In the world of video games
, a waterfall
is a dead giveaway for secret passages
and secret goodies
. Any time you are walking around an area and you see a waterfall, there is a 81.4% chance that there is a secret behind it. What type of secret lies on the other side
of the falling waterfall depends on the type of video game we are talking about:
First Person Shooters
Most likely an alcove or passage leading to extra life/ammo/weapons. The only examples I can think of are Duke Nukem 3D, and Serious Sam, which leades to health. (Oh yeah, Daikatana too, but I never bought that game, I swear!)
Third Person Adventures
By far the most common genre for the existence of secret waterfalls. If you are playing a game in which you control a completely visible character through an environment and you see a waterfall, DO NOT continue further without exploring the waterfall. The concept of secrets behind a waterfall is so firmly entrenched in the minds of third person perspective game developers that often one cannot progress further in the game without going behind shimmering veil. In this genre, waterfalls often lead to extra life/money/ammo/various power-ups in addition to passages which further the plot. Most infamous (over)utilization over this secret is the Tomb Raider series; others include various Donkey Kongs, Super Mario 64, Sonic Adventure, Harry Potter and the Chamber of Secrets, Banjo-Tooie, American McGee's Alice, Spyro the Dragon, and Rayman.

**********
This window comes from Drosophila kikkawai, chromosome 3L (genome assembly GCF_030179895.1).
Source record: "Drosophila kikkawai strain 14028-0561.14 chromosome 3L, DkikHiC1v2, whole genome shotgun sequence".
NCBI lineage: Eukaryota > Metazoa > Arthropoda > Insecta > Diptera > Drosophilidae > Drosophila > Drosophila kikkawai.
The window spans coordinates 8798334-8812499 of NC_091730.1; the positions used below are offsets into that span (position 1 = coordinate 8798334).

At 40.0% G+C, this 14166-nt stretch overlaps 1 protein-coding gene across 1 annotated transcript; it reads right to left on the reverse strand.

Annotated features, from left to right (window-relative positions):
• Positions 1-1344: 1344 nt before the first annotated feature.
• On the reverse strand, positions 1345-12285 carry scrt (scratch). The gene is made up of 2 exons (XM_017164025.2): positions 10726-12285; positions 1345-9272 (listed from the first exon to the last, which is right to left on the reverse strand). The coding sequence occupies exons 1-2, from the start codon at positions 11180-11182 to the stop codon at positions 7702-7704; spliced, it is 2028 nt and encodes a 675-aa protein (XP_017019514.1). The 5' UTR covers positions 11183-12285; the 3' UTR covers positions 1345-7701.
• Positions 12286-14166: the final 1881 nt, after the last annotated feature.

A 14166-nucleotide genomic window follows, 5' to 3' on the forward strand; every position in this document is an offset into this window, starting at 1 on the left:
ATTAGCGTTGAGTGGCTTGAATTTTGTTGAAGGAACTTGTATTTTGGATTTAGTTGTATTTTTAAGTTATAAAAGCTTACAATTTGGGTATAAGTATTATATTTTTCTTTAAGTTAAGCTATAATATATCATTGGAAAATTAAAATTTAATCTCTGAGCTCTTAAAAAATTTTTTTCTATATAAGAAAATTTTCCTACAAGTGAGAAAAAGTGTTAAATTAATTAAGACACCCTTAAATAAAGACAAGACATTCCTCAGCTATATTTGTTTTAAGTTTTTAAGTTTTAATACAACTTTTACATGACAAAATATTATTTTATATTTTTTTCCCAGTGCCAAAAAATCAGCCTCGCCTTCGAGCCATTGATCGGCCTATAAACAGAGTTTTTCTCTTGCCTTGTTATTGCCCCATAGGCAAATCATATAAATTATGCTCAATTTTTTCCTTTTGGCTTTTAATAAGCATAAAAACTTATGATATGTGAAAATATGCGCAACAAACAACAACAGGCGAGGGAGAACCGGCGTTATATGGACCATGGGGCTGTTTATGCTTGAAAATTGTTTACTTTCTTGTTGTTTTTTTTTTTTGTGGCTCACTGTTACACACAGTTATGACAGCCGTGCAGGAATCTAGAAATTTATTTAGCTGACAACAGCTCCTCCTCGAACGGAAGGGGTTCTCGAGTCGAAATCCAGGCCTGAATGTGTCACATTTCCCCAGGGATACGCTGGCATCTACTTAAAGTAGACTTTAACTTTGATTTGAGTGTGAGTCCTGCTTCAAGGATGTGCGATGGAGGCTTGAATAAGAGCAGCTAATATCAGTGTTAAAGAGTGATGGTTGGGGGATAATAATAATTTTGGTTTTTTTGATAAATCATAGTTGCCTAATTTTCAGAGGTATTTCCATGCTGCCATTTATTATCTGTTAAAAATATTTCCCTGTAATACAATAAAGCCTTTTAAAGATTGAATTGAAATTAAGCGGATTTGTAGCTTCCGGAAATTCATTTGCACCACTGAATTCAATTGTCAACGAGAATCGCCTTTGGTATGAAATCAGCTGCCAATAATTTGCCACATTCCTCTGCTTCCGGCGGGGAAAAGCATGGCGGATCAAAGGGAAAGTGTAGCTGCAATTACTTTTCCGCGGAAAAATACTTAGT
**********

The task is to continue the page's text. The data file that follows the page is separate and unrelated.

Role Playing Games
This genre is abundant with games featuring the waterfall secret, and these games often reward the explorer-type greatly. I would guess that every single Zelda game ever released has the waterfall secret, leading to hidden characters and rare items. In the single-most popular RPG of all time, Final Fantasy VII, players must locate and enter a hidden waterfall to get the Level 4 limit break for the secret character named Vincent. My friends, you cannot get any more secrety than that! In other RPGs, secret waterfalls lead to alternate areas chock full of hidden goodies and side-plots, Chrono Cross is a good example as well.
Probably not as common, but some racing games hide shortcuts behind waterfalls. Mario Kart 64 has a waterfall shortcut which requires a highly technical maneuver involving obtaining speed mushrooms (!) and using them in unison with a jump ramp. Failure to execute perfectly results in a significant loss of time. If my memory serves my right, Jet Moto has a waterfall secret as well.